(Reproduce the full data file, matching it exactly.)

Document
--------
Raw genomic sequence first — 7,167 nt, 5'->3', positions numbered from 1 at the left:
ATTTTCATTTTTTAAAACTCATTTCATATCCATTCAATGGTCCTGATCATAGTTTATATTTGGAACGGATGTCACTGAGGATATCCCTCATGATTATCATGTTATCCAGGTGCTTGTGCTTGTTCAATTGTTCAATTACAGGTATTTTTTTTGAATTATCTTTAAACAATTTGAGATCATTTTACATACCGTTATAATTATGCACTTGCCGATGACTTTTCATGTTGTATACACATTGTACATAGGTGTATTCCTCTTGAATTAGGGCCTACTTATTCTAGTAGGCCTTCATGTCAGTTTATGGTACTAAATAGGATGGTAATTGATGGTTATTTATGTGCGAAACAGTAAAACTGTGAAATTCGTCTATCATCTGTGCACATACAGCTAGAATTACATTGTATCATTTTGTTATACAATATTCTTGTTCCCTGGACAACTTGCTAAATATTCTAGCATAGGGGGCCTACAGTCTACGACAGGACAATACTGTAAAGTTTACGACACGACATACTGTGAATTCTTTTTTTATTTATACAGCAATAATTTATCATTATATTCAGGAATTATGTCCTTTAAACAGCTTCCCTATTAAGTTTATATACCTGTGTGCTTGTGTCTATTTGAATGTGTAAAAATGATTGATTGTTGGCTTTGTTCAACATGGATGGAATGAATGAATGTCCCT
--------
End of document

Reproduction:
Raw genomic sequence first — 7,167 nt, 5'->3', positions numbered from 1 at the left:
ATTTTCATTTTTTAAAACTCATTTCATATCCATTCAATGGTCCTGATCATAGTTTATATTTGGAACGGATGTCACTGAGGATATCCCTCATGATTATCATGTTATCCAGGTGCTTGTGCTTGTTCAATTGTTCAATTACAGGTATTTTTTTTGAATTATCTTTAAACAATTTGAGATCATTTTACATACCGTTATAATTATGCACTTGCCGATGACTTTTCATGTTGTATACACATTGTACATAGGTGTATTCCTCTTGAATTAGGGCCTACTTATTCTAGTAGGCCTTCATGTCAGTTTATGGTACTAAATAGGATGGTAATTGATGGTTATTTATGTGCGAAACAGTAAAACTGTGAAATTCGTCTATCATCTGTGCACATACAGCTAGAATTACATTGTATCATTTTGTTATACAATATTCTTGTTCCCTGGACAACTTGCTAAATATTCTAGCATAGGGGGCCTACAGTCTACGACAGGACAATACTGTAAAGTTTACGACACGACATACTGTGAATTCTTTTTTTATTTATACAGCAATAATTTATCATTATATTCAGGAATTATGTCCTTTAAACAGCTTCCCTATTAAGTTTATATACCTGTGTGCTTGTGTCTATTTGAATGTGTAAAAATGATTGATTGTTGGCTTTGTTCAACATGGATGGAATGAATGAATGTCCCT